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Players are getting pretty dang upset about the lack of free agent signings

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Ken Rosenthal writes at The Athletic about the growing player anger at the lack of movement on the free agent market. He notes that a large part of the lack of progress on the pace-of-play stuff we’ve been discussing is due just as much to their displeasure with the labor situation as it is due to their basic lack of a desire for the pitch clock. Rosenthal further notes that players have been asking union leadership about the feasibility of what could be considered a work slowdown or a wildcat strike or something:

Earlier this week, in conference calls that union officials held with player representatives, players asked about the viability of collectively refusing to show up at spring training until Feb. 24, the mandatory reporting date, according to sources. It was a significant step — signed players standing up for unsigned players — but the union informed the players that an organized action of that sort would constitute an unlawful strike in violation of the CBA, and the players dropped the idea, sources said.

While it would seem weird that reporting by a mandatory date — instead of reporting early — could be considered a violation of the CBA, Rosenthal clarified on Twitter that a union-sanctioned, organized agreement along those lines would constitute a violation, even if any one player, on his own, not reporting until the mandatory date would not be violative. That makes some sense. I guess we’ll see if any players, independently or “independently,” decide to wait until February 24.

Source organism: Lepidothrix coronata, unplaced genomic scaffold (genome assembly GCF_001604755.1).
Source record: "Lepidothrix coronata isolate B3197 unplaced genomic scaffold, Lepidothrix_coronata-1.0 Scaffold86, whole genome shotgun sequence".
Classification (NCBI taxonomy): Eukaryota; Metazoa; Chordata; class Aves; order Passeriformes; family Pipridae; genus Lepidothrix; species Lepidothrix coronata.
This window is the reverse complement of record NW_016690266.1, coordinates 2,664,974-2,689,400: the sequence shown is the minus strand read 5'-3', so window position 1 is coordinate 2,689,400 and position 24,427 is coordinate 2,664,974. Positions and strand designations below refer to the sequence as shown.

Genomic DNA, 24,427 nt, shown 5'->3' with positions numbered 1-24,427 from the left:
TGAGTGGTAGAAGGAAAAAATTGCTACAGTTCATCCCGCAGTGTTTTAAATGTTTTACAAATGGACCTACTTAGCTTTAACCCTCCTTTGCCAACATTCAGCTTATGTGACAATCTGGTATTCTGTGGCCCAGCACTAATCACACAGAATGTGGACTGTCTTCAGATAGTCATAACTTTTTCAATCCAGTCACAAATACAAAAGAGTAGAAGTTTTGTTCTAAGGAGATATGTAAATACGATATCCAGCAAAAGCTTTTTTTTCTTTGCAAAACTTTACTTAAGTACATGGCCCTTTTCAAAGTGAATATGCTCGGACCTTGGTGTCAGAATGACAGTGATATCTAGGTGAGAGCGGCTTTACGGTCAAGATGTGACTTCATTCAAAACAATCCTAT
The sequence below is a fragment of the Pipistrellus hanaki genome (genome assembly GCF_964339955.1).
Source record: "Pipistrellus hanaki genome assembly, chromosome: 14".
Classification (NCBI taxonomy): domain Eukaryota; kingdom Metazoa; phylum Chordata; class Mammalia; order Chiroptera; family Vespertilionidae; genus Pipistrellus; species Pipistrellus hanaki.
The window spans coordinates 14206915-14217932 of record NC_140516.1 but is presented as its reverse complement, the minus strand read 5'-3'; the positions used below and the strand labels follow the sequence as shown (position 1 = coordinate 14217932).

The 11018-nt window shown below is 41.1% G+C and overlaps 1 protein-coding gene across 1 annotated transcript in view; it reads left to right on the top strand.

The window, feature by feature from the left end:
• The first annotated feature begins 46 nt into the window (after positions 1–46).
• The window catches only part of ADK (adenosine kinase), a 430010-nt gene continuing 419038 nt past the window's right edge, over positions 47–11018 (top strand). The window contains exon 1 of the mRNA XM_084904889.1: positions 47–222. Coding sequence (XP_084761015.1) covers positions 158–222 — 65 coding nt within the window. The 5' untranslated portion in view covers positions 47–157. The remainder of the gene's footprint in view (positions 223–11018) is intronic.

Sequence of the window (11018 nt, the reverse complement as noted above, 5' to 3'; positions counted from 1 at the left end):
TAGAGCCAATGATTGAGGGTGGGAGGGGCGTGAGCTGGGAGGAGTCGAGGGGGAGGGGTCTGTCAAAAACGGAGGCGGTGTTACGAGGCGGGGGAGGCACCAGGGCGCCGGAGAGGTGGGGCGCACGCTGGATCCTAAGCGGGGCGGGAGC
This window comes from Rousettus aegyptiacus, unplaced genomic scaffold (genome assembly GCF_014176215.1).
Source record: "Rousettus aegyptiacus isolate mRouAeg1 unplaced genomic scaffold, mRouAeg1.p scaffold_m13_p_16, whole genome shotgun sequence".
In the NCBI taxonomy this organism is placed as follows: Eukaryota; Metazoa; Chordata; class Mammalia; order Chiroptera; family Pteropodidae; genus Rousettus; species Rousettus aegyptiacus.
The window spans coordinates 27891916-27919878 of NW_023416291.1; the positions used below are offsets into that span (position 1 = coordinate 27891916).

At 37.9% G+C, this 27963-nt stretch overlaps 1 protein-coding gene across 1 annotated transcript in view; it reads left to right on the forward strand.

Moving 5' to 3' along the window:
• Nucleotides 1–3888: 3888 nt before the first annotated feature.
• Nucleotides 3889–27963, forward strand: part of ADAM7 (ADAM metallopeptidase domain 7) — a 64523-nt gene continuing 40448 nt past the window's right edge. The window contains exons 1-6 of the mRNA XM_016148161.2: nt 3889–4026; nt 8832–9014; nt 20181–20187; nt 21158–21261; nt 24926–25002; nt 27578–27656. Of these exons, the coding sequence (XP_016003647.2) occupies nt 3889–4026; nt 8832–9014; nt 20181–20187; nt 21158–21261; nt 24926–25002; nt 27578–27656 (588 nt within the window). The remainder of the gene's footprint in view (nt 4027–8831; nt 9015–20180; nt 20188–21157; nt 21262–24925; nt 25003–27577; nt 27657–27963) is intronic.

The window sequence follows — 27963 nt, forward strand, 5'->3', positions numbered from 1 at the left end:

As Rosenthal notes — and as we have talked about at length lately — this stuff is all reaction, not action. Action on baseball’s pocketbook issues can only effectively be taken in the context of CBA negotiations, which the union and the players have messed up royally over the past several rounds due to their shortsightedness. It was clear to most people at the time the last two CBAs were adopted that their provisions — particularly those related to free agent draft pick compensation and a luxury tax set at a far, far lower rate compared to league revenue than it ever has been, combined with the fact that owners are realizing a TON more revenue not connected to winning baseball than they ever have — would serve to suppress player salaries. Add in the caps the players willingly agreed to for draftees and international free agents and it was inevitable that owners would (a) focus their efforts on cheap younger players; (b) stay away from signing free agents and higher-paid veterans; and (c) be content to rebuild, tank or, perhaps, not even try to win without fear of overall revenue going down.

Which is not to say “tough crap, players.” If there is evidence of collusion or improper dealing on the part of the owners, for example, the union can and should pursue claims to that end. If the players are asked for their assent to any new rules changes or the like, they should use whatever power or leverage they have in the meantime to get whatever it is they can get in the deal, however limited. If the owners devise yet more new revenue sources, the players should be front-and-center in an attempt to claim a share of it. The CBA may only be negotiated every five years, but the give and take between labor and ownership is ongoing.